Fork-tailed Flycatchers and Smooth-billed Anis

Ciudad Neily is the last town of any size before you reach the Panamanian border at Paso Canoas.  If you leave the Pan-american Highway at Ciudad Neily and head due south towards the Pacific coast and Finca Estrella, the typical habitat is actually open agricultural land with lots of flatland and some low rolling hills. The forest has mostly been cleared for rice fields, oil palm groves and pasture land.

This is ideal habitat for the resident Fork-tailed Flycatcher (Tyranus savana), whose Latin name says it all. I first encountered this species in a similar environment in the Isthmus of Tehuantepec in Mexico but I hadn’t seen it here in Costa Rica until our trip to Finca Estrella.

Fork-tailed Flycatcher

Fork-tailed Flycatcher, courtesy of Larry Waddell

The long tail more than doubles the length of this bird’s body and makes identification a simple affair. In the southern Pacific, only the migrant Scissor-tailed Flycatcher has a similarly long tail, but that species’ head is white. Here’s a Fork-tailed Flycatcher in typical pose:

Flycatcher, Fork-tailed, Ciudad Neily (2)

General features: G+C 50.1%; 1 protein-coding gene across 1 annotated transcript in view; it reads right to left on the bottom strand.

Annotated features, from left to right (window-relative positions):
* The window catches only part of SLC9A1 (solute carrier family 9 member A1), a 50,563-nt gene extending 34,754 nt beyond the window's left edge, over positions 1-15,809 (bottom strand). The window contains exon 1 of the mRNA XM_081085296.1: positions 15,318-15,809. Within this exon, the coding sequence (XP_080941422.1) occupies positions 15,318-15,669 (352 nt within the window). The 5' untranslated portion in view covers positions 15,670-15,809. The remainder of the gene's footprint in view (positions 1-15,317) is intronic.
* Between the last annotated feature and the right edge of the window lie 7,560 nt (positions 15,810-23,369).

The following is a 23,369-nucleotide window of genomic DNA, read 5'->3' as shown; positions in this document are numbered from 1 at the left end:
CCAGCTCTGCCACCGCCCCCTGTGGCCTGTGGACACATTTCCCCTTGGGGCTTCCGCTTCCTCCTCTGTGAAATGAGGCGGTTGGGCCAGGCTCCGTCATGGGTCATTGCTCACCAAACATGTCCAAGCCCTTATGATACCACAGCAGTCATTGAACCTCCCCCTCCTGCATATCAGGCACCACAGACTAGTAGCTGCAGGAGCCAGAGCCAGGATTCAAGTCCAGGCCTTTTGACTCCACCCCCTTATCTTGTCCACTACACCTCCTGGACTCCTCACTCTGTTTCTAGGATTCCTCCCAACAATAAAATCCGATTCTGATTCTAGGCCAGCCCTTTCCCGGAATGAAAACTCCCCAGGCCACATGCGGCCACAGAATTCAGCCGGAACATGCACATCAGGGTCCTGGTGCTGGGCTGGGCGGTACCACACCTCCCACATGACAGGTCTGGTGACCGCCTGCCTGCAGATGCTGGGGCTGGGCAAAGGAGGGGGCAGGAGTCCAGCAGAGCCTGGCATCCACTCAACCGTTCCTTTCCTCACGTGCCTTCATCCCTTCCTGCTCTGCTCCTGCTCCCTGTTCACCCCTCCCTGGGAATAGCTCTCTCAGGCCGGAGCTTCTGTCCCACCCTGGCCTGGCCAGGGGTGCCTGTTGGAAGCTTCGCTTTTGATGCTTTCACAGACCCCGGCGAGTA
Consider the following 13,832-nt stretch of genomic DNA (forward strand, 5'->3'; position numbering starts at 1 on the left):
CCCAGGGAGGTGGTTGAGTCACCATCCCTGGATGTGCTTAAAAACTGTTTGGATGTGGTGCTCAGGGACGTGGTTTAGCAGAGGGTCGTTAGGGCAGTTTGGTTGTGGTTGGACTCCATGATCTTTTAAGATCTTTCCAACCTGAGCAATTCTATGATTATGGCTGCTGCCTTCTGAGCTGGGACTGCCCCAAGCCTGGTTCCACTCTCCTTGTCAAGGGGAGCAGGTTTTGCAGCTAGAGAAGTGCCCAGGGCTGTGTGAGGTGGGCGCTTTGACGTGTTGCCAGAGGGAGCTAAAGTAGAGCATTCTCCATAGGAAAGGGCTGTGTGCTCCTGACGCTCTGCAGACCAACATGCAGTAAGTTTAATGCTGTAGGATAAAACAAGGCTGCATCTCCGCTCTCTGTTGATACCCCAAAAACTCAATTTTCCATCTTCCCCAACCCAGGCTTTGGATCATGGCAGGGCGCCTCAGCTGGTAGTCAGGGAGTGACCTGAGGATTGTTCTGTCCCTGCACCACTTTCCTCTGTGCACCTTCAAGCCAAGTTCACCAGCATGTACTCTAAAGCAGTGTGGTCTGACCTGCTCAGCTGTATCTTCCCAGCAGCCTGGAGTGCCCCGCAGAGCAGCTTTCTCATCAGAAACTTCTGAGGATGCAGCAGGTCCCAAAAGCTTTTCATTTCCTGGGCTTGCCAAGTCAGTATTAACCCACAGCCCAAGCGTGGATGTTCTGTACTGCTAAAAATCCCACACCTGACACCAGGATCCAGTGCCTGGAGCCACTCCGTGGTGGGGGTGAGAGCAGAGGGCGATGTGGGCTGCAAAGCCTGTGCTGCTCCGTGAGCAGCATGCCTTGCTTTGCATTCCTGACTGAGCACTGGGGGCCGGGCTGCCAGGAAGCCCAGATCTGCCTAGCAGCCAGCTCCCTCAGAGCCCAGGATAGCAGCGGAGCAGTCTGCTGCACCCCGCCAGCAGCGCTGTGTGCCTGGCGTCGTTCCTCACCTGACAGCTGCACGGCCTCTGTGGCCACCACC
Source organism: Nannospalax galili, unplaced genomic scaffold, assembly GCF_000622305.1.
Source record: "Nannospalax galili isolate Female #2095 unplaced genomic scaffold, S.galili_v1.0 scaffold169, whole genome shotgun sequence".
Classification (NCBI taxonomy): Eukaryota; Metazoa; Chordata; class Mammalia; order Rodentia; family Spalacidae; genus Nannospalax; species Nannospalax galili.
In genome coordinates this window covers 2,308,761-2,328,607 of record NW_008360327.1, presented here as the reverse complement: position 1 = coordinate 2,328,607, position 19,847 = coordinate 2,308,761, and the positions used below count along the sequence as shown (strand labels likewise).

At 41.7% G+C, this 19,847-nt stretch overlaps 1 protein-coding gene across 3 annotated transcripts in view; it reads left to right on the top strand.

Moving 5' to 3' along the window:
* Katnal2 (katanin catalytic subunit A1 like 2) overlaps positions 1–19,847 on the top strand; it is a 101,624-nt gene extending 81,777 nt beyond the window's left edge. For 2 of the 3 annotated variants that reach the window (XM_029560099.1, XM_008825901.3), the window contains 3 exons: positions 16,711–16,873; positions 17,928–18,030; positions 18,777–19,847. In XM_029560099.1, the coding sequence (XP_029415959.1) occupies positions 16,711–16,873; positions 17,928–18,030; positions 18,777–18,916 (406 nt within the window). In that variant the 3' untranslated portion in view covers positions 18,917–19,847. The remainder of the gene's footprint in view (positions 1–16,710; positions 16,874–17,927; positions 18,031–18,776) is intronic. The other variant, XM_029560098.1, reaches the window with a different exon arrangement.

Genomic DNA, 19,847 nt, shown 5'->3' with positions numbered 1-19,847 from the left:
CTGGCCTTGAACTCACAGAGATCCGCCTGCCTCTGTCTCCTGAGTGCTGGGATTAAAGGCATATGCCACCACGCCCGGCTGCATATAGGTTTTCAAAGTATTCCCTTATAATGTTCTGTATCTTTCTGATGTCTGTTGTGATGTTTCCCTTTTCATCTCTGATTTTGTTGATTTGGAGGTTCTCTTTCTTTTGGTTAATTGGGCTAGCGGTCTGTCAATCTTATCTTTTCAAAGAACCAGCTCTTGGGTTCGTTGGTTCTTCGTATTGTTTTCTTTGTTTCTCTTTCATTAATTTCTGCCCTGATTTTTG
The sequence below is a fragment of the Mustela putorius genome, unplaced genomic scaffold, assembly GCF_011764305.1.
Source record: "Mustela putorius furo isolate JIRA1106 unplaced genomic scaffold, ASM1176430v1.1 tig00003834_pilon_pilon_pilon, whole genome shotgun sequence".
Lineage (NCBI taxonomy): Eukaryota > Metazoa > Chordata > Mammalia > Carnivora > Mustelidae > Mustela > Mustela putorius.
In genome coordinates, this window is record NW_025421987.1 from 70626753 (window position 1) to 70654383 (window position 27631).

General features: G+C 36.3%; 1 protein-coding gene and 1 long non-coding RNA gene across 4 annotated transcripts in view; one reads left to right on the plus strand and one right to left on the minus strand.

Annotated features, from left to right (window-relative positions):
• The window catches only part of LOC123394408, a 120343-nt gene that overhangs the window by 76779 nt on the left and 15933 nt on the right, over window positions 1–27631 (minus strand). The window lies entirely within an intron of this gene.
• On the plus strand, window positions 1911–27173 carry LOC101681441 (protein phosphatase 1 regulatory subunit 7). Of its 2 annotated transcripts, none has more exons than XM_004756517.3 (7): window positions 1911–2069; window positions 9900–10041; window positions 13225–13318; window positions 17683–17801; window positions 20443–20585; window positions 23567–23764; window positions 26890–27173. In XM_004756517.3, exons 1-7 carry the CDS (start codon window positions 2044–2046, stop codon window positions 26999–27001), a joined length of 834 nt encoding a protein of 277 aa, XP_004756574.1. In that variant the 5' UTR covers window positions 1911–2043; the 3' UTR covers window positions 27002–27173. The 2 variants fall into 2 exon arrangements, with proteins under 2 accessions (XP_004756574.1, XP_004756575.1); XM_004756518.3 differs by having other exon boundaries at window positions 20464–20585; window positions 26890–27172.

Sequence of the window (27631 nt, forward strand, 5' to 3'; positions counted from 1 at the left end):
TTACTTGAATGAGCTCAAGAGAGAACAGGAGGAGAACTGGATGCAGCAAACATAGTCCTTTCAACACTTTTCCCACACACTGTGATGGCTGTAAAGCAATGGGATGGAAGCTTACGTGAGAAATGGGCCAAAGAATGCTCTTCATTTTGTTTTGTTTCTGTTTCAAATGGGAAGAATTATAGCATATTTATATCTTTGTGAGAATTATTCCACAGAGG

Fork-tailed Flycatcher near Ciudad Neily, courtesy of John Beer.

We found it very easy to locate several Fork-tailed Flycatchers since they often perch low and in exposed locations. Several other species occupy the same habitat. One of these is the Smooth-billed Ani (Crotophaga ani), an all-black bird that is a member of the cuckoo family.

Ani, Smooth-billed, Ciudad Neily (1)

A pair of Smooth-billed Anis  near Ciudad Neily. Photo by John Beer.

Its counterpart in the northern half of the country, and therefore also in my home area of Turrialba, is the tijo, the Groove-billed Ani (Crotophaga sulcirostris), but when I first encountered the Smooth-billed Ani it immediately seemed to me to be a larger bird. It also has a very different call note. It is gradually expanding its range northward up the Pacific coast.

Another species that shares the living space of the two species above is the Red-breasted Meadowlark (Sturnella militaris), which we immediately found in the first abandoned rice field that we visited:

Red-Breasted Blackbird ( Meadowlark)

Male Red-breasted Meadowlark at Coto 47, courtesy of Larry Waddell.

The southern Pacific lowlands are criss-crossed by numerous rivers and streams, which are always a source of interesting bird species, both aquatic and riparian. See what we discovered on this trip in that particular habitat on my next post.

 

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